Accepting Negative Emotions is Key to Mental Health



We often have to force ourselves to hide our negative feelings such as anger and resentment according to social decorum.


When we're being wronged, we might not know what we should say or do immediately to counter the issue.


When we're being left out, we might not know how to reach out to be included.


When we're frustrated with completing a task, we might not be able to sort out our logical thinking and calm ourselves down to solve the issue at hand.


All these negative emotions are being bottled up inside of us waiting to explode, often in the wrong place or at the wrong time.


But psychological studies have shown that instead of suppressing our negative emotions, we must try to accept them.


Acceptance of negative emotions does NOT mean trying to change how we are feeling but instead staying in touch with your feelings and taking them for what they are.


How can it be that accepting negative emotions is paradoxically linked to long-term psychological thriving?


According to psychological researchers, the magic of acceptance is in its blunting effect on emotional reactions to stressful events. It’s that mechanism that can, over time, lead to positive psychological health, including higher levels of life satisfaction.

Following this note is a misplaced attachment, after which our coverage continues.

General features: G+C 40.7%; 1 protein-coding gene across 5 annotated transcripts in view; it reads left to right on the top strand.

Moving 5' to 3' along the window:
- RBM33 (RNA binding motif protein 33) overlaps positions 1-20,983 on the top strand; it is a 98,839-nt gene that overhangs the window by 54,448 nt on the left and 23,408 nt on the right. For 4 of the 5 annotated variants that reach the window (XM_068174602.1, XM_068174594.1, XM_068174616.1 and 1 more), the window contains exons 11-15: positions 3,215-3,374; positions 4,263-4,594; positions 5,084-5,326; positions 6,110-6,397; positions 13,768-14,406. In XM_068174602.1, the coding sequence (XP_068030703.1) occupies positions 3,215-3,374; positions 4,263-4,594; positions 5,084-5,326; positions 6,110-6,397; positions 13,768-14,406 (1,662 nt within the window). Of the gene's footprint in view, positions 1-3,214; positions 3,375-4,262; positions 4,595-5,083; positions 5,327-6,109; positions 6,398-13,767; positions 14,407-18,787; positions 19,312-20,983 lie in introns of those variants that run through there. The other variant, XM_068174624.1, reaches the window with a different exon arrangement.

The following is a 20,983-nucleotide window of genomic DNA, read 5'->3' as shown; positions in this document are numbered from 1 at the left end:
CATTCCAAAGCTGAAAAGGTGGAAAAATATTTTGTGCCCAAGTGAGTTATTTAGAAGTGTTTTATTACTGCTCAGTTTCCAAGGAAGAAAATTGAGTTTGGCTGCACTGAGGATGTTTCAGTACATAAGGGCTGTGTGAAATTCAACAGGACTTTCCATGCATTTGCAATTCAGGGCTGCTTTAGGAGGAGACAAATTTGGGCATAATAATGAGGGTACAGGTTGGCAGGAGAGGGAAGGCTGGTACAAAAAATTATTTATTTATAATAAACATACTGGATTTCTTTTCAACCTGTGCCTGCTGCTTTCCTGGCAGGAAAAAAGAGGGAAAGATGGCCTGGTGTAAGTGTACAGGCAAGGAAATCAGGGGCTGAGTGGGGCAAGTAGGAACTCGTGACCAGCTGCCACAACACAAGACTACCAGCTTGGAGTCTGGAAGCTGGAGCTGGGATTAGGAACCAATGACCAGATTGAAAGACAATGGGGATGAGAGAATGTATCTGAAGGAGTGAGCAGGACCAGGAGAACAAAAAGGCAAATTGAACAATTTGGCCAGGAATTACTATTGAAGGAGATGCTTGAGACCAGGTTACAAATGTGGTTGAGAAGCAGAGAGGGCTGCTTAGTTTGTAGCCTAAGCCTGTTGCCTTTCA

In other words, accepting dark emotions like anxiety or rage, won’t bring you down or amplify the emotional experience. Nor will it make you “happy”—at least not directly.


Accepting the negative emotions can help us to maintain our peace of mind and will lead to better mental health. Studies have shown that it helps us to become emotionally resilient.


Also, acknowledging the dark emotions lowers anxiety and depression. A study conducted by three researchers from the University of California, Berkeley, shows that over time acceptance leads to positive psychological health and increases the feeling of satisfaction in one’s life. The research also proves that when people habitually began accepting negative emotions, they feel elevated levels of well-being.



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